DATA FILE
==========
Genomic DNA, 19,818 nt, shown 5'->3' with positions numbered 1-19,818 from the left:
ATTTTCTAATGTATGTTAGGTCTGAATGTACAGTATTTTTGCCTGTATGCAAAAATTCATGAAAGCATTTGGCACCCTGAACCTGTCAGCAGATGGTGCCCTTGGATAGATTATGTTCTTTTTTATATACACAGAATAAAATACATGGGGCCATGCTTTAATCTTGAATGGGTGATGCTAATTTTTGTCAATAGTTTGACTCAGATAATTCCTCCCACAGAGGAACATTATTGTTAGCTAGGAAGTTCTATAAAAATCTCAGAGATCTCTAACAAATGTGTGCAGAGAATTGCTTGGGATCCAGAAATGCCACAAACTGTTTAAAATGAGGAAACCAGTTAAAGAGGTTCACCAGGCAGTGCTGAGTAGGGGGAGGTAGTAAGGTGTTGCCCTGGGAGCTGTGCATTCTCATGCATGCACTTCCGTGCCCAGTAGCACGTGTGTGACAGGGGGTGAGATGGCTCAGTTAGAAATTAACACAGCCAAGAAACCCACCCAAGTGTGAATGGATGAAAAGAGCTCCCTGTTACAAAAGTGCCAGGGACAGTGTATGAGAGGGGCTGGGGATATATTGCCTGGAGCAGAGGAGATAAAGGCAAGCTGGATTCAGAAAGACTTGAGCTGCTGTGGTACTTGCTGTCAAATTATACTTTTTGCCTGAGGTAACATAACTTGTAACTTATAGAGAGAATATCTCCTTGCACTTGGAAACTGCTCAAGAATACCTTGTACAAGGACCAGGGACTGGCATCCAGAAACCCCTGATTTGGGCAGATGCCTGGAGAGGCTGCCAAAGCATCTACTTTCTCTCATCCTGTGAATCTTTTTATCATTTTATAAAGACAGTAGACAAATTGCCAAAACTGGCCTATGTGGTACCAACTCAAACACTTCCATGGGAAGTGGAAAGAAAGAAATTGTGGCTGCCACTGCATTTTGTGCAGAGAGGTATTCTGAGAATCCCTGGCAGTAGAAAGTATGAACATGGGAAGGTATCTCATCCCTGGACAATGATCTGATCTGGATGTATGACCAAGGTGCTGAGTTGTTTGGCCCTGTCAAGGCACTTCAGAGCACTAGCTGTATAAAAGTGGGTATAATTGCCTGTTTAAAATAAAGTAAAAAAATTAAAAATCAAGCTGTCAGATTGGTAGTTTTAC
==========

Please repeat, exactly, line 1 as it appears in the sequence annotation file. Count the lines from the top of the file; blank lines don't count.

Genomic DNA, 19,818 nt, shown 5'->3' with positions numbered 1-19,818 from the left: